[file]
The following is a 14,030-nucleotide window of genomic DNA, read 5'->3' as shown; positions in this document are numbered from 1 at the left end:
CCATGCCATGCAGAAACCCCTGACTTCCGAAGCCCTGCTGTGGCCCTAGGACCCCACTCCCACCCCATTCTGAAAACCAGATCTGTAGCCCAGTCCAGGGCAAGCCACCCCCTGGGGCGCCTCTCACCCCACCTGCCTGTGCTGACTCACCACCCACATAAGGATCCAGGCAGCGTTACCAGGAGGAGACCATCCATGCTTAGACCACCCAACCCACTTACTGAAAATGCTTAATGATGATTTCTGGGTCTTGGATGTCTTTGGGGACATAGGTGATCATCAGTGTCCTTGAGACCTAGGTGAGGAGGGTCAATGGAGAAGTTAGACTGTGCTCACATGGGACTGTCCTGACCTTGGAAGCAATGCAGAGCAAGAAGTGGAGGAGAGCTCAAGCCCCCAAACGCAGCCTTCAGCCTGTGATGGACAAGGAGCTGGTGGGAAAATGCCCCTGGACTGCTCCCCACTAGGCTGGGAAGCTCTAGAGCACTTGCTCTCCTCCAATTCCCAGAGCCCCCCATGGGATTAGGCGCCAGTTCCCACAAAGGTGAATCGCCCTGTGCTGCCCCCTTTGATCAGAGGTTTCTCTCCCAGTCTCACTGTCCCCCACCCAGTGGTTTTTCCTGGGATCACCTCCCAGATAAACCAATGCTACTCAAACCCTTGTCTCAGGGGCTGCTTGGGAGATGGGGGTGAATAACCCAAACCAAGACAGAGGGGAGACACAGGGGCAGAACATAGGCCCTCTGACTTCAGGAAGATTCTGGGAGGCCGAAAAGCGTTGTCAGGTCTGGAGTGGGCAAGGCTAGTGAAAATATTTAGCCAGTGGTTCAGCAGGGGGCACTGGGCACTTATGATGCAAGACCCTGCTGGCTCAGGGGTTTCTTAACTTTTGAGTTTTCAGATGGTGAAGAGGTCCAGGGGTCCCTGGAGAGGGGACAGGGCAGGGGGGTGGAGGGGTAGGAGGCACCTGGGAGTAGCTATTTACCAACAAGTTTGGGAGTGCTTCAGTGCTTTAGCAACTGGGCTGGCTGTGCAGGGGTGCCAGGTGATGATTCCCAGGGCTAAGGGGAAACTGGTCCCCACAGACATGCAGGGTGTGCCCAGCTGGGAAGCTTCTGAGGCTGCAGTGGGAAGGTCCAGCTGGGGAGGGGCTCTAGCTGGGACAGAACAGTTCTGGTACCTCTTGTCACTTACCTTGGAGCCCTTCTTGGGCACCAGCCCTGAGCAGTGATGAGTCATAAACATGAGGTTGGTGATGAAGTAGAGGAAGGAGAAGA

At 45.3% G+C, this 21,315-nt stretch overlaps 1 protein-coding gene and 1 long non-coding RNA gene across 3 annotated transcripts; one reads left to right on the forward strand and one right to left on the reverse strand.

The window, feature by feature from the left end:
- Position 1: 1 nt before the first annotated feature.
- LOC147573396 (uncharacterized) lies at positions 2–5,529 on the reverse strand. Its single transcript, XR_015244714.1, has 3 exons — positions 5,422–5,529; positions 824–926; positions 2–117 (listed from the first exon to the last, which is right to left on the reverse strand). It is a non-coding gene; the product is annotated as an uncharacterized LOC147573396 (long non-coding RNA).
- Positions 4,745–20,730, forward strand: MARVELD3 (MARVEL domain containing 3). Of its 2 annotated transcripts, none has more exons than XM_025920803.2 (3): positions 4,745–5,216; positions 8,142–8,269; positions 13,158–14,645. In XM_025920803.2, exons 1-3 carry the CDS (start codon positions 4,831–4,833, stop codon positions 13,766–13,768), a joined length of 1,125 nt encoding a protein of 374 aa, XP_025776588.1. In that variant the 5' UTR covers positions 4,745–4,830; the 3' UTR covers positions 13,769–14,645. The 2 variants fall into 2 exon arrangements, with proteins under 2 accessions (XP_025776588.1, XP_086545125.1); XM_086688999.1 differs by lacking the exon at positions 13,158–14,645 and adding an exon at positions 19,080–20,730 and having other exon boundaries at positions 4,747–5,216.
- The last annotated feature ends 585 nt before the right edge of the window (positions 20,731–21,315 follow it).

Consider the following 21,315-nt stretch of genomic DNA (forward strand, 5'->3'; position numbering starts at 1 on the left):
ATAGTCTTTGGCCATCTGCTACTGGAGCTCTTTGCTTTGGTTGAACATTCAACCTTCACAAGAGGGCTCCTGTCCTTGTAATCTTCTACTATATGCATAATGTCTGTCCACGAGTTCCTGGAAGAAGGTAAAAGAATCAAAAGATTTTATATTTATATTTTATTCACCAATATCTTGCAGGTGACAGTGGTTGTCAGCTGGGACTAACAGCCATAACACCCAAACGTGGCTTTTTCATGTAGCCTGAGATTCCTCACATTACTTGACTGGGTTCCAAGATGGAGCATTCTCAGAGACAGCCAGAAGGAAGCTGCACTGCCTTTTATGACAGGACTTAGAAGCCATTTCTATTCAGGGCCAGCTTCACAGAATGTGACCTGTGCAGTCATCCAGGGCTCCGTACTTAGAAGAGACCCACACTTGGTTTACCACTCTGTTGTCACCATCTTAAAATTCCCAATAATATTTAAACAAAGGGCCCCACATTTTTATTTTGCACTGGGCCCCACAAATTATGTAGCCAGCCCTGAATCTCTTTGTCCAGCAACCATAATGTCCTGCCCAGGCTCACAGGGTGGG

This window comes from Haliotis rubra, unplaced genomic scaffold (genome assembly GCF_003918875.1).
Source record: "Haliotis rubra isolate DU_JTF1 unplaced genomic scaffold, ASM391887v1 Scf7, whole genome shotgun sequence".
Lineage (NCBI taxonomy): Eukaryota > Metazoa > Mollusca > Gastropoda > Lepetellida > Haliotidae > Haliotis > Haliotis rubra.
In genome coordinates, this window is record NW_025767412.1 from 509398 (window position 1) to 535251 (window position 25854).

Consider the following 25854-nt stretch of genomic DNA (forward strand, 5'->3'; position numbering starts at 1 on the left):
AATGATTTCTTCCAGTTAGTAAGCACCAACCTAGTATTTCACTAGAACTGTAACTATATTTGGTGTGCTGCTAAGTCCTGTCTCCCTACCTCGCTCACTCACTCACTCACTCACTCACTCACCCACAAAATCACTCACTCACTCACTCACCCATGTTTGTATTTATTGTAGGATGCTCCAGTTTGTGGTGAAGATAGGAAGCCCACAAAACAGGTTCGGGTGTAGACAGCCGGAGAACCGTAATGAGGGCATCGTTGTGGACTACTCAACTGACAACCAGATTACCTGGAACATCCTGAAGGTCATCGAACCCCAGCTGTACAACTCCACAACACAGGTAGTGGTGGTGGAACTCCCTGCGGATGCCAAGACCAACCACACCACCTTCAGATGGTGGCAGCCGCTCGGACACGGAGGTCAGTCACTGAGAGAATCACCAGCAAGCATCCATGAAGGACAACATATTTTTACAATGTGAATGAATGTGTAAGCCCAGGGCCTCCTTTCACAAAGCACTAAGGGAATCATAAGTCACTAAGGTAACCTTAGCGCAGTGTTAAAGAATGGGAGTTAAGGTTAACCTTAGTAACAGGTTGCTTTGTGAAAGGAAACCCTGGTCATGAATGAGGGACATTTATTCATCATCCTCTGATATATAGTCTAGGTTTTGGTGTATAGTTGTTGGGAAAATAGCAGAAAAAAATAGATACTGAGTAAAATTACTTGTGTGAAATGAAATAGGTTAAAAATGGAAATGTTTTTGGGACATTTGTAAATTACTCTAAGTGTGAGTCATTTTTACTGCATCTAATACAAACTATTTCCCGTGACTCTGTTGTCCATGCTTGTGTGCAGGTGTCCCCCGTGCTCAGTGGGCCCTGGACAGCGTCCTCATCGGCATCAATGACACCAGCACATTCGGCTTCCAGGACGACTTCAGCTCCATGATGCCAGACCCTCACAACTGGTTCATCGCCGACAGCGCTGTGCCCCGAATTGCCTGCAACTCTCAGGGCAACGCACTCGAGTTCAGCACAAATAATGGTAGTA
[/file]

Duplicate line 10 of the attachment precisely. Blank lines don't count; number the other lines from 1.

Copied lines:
ATAGTCTTTGGCCATCTGCTACTGGAGCTCTTTGCTTTGGTTGAACATTCAACCTTCACAAGAGGGCTCCTGTCCTTGTAATCTTCTACTATATGCATAATGTCTGTCCACGAGTTCCTGGAAGAAGGTAAAAGAATCAAAAGATTTTATATTTATATTTTATTCACCAATATCTTGCAGGTGACAGTGGTTGTCAGCTGGGACTAACAGCCATAACACCCAAACGTGGCTTTTTCATGTAGCCTGAGATTCCTCACATTACTTGACTGGGTTCCAAGATGGAGCATTCTCAGAGACAGCCAGAAGGAAGCTGCACTGCCTTTTATGACAGGACTTAGAAGCCATTTCTATTCAGGGCCAGCTTCACAGAATGTGACCTGTGCAGTCATCCAGGGCTCCGTACTTAGAAGAGACCCACACTTGGTTTACCACTCTGTTGTCACCATCTTAAAATTCCCAATAATATTTAAACAAAGGGCCCCACATTTTTATTTTGCACTGGGCCCCACAAATTATGTAGCCAGCCCTGAATCTCTTTGTCCAGCAACCATAATGTCCTGCCCAGGCTCACAGGGTGGG